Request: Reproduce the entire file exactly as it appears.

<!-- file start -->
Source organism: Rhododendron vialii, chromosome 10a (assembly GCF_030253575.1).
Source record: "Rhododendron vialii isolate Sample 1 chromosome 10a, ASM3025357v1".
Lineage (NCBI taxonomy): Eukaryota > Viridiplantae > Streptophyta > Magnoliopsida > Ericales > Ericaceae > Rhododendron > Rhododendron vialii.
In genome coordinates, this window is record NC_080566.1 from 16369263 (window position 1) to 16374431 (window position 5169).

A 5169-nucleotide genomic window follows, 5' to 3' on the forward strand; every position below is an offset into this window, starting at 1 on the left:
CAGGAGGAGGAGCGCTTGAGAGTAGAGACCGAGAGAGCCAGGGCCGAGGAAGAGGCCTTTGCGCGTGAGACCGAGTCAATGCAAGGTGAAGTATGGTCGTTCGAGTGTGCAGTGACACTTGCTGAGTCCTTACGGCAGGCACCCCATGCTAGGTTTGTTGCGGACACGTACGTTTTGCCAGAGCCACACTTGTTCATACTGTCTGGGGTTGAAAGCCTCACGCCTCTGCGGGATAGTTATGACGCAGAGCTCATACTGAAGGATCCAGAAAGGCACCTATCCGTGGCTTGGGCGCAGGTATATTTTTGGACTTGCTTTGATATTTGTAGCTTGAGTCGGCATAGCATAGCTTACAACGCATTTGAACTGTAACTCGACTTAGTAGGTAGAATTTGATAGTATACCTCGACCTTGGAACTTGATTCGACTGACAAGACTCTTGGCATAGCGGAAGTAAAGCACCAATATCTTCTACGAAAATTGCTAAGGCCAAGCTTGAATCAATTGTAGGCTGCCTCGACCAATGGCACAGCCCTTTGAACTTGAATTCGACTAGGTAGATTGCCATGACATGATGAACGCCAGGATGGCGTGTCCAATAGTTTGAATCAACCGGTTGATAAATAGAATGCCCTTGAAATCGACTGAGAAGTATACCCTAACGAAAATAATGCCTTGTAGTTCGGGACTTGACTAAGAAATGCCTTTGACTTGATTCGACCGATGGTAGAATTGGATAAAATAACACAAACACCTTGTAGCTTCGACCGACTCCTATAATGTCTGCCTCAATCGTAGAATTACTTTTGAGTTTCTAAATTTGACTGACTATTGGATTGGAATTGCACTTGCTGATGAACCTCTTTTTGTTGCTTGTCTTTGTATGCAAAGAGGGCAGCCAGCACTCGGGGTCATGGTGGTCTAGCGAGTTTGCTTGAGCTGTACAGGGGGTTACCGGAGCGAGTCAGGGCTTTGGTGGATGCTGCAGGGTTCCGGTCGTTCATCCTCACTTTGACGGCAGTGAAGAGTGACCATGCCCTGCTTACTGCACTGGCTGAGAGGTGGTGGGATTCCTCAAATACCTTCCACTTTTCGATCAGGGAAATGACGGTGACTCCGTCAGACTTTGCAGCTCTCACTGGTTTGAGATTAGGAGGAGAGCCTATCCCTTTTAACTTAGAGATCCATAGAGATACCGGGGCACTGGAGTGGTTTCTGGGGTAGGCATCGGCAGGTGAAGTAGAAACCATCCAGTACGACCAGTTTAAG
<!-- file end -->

Source organism: Rhododendron vialii, chromosome 10a (assembly GCF_030253575.1).
Source record: "Rhododendron vialii isolate Sample 1 chromosome 10a, ASM3025357v1".
Lineage (NCBI taxonomy): Eukaryota > Viridiplantae > Streptophyta > Magnoliopsida > Ericales > Ericaceae > Rhododendron > Rhododendron vialii.
In genome coordinates, this window is record NC_080566.1 from 16369263 (window position 1) to 16374431 (window position 5169).

A 5169-nucleotide genomic window follows, 5' to 3' on the forward strand; every position below is an offset into this window, starting at 1 on the left:
CAGGAGGAGGAGCGCTTGAGAGTAGAGACCGAGAGAGCCAGGGCCGAGGAAGAGGCCTTTGCGCGTGAGACCGAGTCAATGCAAGGTGAAGTATGGTCGTTCGAGTGTGCAGTGACACTTGCTGAGTCCTTACGGCAGGCACCCCATGCTAGGTTTGTTGCGGACACGTACGTTTTGCCAGAGCCACACTTGTTCATACTGTCTGGGGTTGAAAGCCTCACGCCTCTGCGGGATAGTTATGACGCAGAGCTCATACTGAAGGATCCAGAAAGGCACCTATCCGTGGCTTGGGCGCAGGTATATTTTTGGACTTGCTTTGATATTTGTAGCTTGAGTCGGCATAGCATAGCTTACAACGCATTTGAACTGTAACTCGACTTAGTAGGTAGAATTTGATAGTATACCTCGACCTTGGAACTTGATTCGACTGACAAGACTCTTGGCATAGCGGAAGTAAAGCACCAATATCTTCTACGAAAATTGCTAAGGCCAAGCTTGAATCAATTGTAGGCTGCCTCGACCAATGGCACAGCCCTTTGAACTTGAATTCGACTAGGTAGATTGCCATGACATGATGAACGCCAGGATGGCGTGTCCAATAGTTTGAATCAACCGGTTGATAAATAGAATGCCCTTGAAATCGACTGAGAAGTATACCCTAACGAAAATAATGCCTTGTAGTTCGGGACTTGACTAAGAAATGCCTTTGACTTGATTCGACCGATGGTAGAATTGGATAAAATAACACAAACACCTTGTAGCTTCGACCGACTCCTATAATGTCTGCCTCAATCGTAGAATTACTTTTGAGTTTCTAAATTTGACTGACTATTGGATTGGAATTGCACTTGCTGATGAACCTCTTTTTGTTGCTTGTCTTTGTATGCAAAGAGGGCAGCCAGCACTCGGGGTCATGGTGGTCTAGCGAGTTTGCTTGAGCTGTACAGGGGGTTACCGGAGCGAGTCAGGGCTTTGGTGGATGCTGCAGGGTTCCGGTCGTTCATCCTCACTTTGACGGCAGTGAAGAGTGACCATGCCCTGCTTACTGCACTGGCTGAGAGGTGGTGGGATTCCTCAAATACCTTCCACTTTTCGATCAGGGAAATGACGGTGACTCCGTCAGACTTTGCAGCTCTCACTGGTTTGAGATTAGGAGGAGAGCCTATCCCTTTTAACTTAGAGATCCATAGAGATACCGGGGCACTGGAGTGGTTTCTGGGGTAGGCATCGGCAGGTGAAGTAGAAACCATCCAGTACGACCAGTTTAAG